This blog post will answer the question, “What is a fire-resistant wall” and cover topics like types of fire-resistant walls and frequently asked questions related to the topic.
What is a fire-resistant wall?
A fire-resistant wall is a combination of goods and materials used to compartmentalize and separate portions of a building, structure, or major facility in order to prevent fire spread.
What is the definition of a fire-resistant wall?
In the event of a fire, a fire-resistant wall is a structure intended to limit the spread of fire, smoke, & flames. In the event of a fire, properly designed firewalls provide inhabitants more time to safely evacuate the building, perhaps reducing overall property loss.
These barriers provide firefighters additional time to preserve the structure and its contents or make rescues by delaying or halting the spread of fire.
It’s crucial to realize that a flame retardant wall isn’t intended to be entirely fireproof. Instead, each fire wall is assigned a particular grade depending on how long it can keep a fire from spreading.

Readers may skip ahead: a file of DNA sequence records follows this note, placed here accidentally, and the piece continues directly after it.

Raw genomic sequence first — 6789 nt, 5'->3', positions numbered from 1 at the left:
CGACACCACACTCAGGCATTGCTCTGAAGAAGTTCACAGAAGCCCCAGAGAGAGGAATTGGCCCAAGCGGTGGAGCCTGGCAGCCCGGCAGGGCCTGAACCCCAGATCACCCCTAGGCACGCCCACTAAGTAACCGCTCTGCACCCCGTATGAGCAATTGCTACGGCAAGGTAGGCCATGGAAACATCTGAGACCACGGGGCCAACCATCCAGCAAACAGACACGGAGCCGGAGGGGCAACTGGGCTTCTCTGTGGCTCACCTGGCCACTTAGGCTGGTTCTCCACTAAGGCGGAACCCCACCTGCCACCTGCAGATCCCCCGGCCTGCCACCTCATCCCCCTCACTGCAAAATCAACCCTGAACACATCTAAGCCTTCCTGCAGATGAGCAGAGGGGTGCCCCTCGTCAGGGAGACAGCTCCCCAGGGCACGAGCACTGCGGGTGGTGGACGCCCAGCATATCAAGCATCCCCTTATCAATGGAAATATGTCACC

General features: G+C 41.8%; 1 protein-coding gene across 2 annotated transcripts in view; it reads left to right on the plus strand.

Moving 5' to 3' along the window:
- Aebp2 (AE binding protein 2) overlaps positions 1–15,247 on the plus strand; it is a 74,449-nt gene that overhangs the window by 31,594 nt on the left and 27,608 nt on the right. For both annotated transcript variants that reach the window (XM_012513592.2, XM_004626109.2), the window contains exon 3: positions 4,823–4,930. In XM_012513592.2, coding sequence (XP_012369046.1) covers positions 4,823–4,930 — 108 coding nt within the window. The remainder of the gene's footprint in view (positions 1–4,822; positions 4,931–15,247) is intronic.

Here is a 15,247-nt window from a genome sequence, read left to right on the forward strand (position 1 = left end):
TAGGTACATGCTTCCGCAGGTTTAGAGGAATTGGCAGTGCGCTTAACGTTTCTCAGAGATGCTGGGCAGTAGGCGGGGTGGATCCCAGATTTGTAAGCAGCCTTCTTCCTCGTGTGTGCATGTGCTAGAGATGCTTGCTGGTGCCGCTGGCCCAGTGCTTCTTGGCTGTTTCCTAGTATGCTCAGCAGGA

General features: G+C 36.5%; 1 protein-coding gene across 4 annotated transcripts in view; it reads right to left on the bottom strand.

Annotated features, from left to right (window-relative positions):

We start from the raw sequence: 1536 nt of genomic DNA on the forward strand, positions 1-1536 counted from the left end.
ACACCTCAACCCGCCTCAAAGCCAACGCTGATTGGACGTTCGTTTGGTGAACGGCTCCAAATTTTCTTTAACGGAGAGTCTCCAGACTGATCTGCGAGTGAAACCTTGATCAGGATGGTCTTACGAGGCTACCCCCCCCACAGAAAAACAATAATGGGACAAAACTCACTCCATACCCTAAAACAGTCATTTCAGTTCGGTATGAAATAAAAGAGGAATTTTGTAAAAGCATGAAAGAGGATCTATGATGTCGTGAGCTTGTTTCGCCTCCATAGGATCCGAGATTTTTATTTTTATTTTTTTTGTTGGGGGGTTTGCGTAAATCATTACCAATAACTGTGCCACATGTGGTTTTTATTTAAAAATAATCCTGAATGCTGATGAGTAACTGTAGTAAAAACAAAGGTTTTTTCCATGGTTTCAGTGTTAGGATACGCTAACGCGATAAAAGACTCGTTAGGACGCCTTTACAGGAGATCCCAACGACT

An external fire resistant wall with a three-hour rating may stop the spread of fire for up to 3 hours in buildings that are positioned extremely near to one another.
Depending on the danger of fire, the number of exits, as well as the occupant load of the building, certain interior walls may only have a 20-minute rating.
Types of fire-rated wall assembly type
There are four different kinds of fire-resistance-rated wall assemblies.
- Fire Partitions
- Fire Barriers
- Smoke Barriers
- Fire Walls
I will now elaborate on the guidance given above.
The least restricted of the 4 fire-rated wall assemblies is a fire partition. Fire partitions are often used to create hallway walls and to separate tenants in malls & residential units.